Storing your whisky in a decanter

Whisky decanters have seen a resurgence in popularity in recent years, as they make an attractive statement for your whisky when serving. However, unless your decanter seals properly, it is not recommended for long term storage as it will undergo the same issues as an unsealed whisky bottle. In order to best preserve your whisky, decanters should be used primarily for serving, and not long term storage.



The Best way to store your Whisky

After all these cautions, for want of a cellar you may be unsure where to keep your whisky. Aesthetics are also important to consider, as many bottles have unique labels and packaging that deserve display. Some of the best places to store your whisky include: a dedicated whisky cabinet or shelves, or if you do not them being hidden away, secure boxes or a dark area that will remain consistent in temperature. Investment in a solid, glass-fronted whisky cabinet, some sheltered shelves or bar cart will allow you to elegantly display your whisky without worrying about its longevity. Being mindful of these environmental factors will guide you in where to keep your whisky long term, ensuring years of enjoyment.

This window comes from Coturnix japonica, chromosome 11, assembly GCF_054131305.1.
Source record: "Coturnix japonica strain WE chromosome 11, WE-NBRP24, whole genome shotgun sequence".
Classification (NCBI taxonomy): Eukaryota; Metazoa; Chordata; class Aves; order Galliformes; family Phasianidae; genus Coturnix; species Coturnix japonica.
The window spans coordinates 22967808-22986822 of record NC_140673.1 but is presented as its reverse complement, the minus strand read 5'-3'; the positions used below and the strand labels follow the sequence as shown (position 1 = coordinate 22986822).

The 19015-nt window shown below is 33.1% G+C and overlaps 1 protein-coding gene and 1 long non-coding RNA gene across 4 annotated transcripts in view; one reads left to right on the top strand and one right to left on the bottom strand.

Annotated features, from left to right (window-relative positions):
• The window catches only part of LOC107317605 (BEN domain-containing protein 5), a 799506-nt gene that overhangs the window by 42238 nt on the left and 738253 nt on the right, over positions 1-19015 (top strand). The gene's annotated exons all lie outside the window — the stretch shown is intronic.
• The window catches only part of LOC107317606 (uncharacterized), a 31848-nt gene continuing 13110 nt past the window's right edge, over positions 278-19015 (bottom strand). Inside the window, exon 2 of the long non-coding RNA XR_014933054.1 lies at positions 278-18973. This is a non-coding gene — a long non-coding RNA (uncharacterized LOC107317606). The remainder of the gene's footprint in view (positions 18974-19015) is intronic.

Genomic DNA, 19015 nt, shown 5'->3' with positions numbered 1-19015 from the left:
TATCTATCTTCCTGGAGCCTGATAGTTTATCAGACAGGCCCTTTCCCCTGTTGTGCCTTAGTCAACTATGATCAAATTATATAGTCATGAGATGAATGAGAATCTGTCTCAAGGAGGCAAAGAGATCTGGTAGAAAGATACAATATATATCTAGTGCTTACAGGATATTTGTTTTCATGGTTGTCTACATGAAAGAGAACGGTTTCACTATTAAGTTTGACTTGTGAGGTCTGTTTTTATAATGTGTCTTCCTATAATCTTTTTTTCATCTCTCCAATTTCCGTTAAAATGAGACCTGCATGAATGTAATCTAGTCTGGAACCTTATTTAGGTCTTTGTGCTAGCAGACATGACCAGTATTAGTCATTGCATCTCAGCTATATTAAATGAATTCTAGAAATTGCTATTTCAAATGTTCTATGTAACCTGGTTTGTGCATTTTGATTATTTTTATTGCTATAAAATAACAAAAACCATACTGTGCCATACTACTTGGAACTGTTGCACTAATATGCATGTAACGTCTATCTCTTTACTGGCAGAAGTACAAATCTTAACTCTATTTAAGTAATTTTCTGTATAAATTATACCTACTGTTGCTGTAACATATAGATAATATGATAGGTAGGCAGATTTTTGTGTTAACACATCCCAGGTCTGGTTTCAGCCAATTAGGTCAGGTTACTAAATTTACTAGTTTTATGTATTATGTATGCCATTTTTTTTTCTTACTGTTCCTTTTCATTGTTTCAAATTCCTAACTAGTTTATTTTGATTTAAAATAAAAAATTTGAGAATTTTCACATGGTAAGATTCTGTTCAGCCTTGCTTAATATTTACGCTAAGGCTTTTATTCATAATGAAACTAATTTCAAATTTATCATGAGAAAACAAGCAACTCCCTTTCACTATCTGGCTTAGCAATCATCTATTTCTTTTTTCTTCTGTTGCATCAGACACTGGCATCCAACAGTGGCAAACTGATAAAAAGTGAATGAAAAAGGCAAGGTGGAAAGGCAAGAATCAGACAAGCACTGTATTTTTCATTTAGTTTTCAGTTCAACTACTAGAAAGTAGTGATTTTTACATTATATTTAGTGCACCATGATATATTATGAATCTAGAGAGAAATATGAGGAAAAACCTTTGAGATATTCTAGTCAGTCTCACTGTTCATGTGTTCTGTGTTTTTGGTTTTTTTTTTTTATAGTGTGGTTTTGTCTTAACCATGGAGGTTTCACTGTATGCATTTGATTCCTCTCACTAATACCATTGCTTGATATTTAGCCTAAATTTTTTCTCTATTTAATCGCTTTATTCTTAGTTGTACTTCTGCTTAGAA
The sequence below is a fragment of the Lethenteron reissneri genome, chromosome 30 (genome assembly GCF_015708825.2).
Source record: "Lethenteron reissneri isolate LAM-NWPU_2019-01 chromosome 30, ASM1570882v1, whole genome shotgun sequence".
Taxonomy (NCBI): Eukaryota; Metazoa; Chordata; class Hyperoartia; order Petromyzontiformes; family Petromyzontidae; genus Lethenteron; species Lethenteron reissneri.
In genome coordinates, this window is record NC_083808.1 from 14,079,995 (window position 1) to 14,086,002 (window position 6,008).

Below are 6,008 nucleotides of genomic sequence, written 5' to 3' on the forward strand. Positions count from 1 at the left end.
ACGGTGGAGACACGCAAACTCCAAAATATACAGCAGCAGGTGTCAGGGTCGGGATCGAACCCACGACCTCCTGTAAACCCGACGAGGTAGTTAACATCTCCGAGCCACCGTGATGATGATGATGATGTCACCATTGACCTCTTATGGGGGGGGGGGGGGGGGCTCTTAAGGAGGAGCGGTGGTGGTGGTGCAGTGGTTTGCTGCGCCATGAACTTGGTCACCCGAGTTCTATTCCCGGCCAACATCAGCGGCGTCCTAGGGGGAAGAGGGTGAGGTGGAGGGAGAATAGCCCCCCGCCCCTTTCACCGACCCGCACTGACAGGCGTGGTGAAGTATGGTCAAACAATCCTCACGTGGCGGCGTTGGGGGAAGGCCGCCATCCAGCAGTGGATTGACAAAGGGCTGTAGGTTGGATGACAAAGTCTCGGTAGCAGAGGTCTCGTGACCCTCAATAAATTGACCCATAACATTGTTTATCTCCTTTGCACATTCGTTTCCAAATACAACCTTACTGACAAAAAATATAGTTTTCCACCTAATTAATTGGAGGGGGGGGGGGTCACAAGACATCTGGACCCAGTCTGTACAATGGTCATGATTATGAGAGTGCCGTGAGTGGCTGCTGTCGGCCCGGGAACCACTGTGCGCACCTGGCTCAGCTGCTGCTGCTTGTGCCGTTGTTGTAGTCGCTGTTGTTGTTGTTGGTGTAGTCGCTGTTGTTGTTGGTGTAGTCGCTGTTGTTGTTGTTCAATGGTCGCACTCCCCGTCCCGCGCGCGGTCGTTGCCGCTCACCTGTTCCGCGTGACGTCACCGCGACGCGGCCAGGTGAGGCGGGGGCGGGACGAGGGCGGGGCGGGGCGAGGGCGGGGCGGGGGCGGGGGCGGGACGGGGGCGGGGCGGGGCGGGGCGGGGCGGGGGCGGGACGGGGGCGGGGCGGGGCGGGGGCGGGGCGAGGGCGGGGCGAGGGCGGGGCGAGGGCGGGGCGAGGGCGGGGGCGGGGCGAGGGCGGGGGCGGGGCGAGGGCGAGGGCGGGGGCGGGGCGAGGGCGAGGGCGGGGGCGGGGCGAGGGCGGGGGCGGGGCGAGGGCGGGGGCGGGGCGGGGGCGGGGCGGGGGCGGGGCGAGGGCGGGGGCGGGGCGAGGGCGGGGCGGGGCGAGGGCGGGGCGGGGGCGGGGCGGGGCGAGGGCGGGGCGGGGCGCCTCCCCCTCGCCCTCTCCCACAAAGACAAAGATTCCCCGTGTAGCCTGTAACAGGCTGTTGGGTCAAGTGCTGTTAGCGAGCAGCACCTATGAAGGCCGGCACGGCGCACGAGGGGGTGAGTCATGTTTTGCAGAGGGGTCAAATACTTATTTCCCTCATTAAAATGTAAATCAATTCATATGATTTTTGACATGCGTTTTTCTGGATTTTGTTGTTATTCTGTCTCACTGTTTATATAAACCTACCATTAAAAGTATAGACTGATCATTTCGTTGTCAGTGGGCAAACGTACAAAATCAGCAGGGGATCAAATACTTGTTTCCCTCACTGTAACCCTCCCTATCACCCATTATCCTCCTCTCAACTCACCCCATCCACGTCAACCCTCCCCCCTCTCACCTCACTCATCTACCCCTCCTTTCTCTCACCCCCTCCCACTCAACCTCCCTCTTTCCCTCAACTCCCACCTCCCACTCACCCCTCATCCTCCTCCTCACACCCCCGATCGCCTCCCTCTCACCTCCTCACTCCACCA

Sign Up

Enter the world of the macallan

Fine and Rare

Journey through eras past